Pancreatic cancer is a devastating disease with very poor prognosis and few treatment options. The Notch pathway has been implicated in the development of pancreatic cancer, and in particular both Notch2 and Notch3 are known to be important in this disease. In this report, we examined the in vivo efficacy of an antibody that was initially identified by binding to Notch2 and was subsequently shown to block signaling of both human and mouse Notch2 and Notch3. Utilizing a panel of minimally-passaged, patient-derived, pancreatic adenocarcinoma xenograft tumors, we performed in vivo growth inhibition and tumorigenicity studies with the Notch2/3 antibody alone or combined with the standard-of-care chemotherapeutic gemcitabine. We demonstrated that the Notch2/3 antibody was active as a single agent, and when combined with gemcitabine, the combination therapy resulted in improved efficacy over that of gemcitabine alone. Utilizing an in vivo limiting dilution tumorigenicity assay, we found that the cancer stem cell (CSC) frequency was increased by gemcitabine as a single agent, but significantly decreased by the combination of anti-Notch2/3 and gemcitabine. Analysis of cell surface markers associated with pancreatic cancer stem cells indicated that gemcitabine treatment results in an increase in the percentage of CSCs, while the Notch2/3 antibody significantly reduced the CSC population. Utilizing this pancreatic cancer xenograft model, we analyzed the ability of the Notch 2/3 antibody to delay tumor recurrence following gemcitabine induced tumor regression. While gemcitabine-treated tumors re-grew rapidly following treatment termination, the ability of tumors to recur was significantly delayed by the Notch2/3 antibody suggesting that the delay in tumor recurrence is in part due to the Notch2/3 antibody-mediated decrease in CSC frequency. Gene set enrichment analysis in tumors that responded to anti-Notch2/3 revealed that various stem cell gene sets were up-regulated in tumors treated by gemcitabine alone, but down-regulated by the combination of anti-Notch2/3 and gemcitabine. Findings from this study suggest that antagonists of Notch signaling may act as chemotherapeutic-sensitizing agents by interfering with CSC self renewal pathways and thereby enhancing the cytotoxic effects of chemotherapy on CSCs.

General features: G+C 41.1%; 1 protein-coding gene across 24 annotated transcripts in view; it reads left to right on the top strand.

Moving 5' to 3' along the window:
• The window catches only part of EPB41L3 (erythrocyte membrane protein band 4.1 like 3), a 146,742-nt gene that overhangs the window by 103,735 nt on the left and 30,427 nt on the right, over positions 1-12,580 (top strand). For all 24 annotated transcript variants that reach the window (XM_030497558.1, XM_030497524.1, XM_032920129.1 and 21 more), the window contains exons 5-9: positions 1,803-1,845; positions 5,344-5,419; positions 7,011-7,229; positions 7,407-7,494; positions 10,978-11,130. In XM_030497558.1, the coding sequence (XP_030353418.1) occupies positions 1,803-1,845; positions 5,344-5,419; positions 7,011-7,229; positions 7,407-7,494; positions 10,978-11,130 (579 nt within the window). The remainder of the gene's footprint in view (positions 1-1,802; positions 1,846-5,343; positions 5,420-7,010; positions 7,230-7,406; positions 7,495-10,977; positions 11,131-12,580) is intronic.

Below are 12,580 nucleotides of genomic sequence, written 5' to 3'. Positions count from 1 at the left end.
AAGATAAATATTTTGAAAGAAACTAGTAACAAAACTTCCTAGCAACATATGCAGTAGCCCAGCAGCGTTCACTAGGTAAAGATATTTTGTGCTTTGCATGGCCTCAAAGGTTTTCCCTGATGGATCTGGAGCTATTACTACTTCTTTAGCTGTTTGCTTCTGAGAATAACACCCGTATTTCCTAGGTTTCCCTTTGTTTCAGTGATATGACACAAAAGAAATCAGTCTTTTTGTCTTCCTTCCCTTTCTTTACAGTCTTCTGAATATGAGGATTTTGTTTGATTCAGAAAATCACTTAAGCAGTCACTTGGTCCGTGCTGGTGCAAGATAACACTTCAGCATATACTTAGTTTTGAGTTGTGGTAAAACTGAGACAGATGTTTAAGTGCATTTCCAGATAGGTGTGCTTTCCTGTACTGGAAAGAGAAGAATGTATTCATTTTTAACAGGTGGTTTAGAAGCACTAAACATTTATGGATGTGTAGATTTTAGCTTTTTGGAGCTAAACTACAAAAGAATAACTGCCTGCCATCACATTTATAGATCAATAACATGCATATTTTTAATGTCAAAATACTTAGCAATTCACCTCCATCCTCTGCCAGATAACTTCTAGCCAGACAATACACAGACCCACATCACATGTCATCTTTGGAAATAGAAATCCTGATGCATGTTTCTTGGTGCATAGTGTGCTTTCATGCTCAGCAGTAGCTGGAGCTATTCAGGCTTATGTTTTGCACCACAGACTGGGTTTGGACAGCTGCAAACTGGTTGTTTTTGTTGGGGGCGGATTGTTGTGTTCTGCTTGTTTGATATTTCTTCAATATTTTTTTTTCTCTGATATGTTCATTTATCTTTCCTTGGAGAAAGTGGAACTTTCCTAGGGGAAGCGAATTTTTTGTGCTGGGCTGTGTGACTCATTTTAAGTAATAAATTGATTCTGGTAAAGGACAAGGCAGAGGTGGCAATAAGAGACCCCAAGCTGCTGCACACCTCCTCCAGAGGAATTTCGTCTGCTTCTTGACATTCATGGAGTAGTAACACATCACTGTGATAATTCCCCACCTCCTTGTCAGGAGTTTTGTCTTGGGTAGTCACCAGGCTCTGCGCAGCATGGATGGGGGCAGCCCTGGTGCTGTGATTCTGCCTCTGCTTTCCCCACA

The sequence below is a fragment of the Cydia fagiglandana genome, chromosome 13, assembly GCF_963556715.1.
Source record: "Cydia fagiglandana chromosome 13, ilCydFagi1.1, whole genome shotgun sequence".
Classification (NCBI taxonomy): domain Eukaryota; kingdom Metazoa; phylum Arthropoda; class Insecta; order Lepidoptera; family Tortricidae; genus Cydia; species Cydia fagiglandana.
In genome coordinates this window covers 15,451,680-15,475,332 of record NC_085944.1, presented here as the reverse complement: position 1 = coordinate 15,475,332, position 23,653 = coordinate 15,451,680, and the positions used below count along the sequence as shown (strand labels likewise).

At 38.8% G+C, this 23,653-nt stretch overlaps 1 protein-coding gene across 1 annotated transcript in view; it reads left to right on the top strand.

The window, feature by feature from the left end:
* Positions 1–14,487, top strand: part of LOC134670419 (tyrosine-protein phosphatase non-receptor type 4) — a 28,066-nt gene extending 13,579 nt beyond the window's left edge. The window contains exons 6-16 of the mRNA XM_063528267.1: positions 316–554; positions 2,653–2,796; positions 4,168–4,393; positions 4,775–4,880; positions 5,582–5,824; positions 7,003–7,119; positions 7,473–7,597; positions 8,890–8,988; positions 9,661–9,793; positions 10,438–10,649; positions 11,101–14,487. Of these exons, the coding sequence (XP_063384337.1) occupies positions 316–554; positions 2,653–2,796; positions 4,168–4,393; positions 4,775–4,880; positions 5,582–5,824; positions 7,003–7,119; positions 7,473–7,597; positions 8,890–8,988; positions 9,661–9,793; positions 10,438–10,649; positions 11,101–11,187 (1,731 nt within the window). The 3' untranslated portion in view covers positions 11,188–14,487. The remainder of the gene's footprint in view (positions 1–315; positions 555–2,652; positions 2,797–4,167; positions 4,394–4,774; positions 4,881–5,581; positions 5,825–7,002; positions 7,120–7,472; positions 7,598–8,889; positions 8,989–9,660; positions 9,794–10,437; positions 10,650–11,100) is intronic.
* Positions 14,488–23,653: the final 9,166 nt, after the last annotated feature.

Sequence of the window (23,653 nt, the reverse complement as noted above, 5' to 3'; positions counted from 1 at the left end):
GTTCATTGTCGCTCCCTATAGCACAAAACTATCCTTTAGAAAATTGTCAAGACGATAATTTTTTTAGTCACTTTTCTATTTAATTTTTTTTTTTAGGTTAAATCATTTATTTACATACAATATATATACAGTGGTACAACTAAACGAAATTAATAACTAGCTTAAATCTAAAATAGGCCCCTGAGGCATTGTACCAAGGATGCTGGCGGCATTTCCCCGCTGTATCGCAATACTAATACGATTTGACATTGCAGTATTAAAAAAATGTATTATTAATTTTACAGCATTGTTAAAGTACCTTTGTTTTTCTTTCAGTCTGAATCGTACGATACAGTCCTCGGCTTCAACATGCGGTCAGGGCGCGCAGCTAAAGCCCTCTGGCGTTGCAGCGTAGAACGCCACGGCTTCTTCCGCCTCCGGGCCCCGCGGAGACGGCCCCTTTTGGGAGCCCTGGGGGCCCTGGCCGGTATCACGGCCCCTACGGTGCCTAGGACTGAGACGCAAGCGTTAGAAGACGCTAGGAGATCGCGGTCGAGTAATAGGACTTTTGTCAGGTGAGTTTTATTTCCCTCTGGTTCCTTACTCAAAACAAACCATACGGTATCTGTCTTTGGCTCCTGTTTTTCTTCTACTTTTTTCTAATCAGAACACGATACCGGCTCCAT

Citation Format: {Authors}. {Abstract title} [abstract]. In: Proceedings of the 103rd Annual Meeting of the American Association for Cancer Research; 2012 Mar 31-Apr 4; Chicago, IL. Philadelphia (PA): AACR; Cancer Res 2012;72(8 Suppl):Abstract nr 1014. doi:1538-7445.AM2012-1014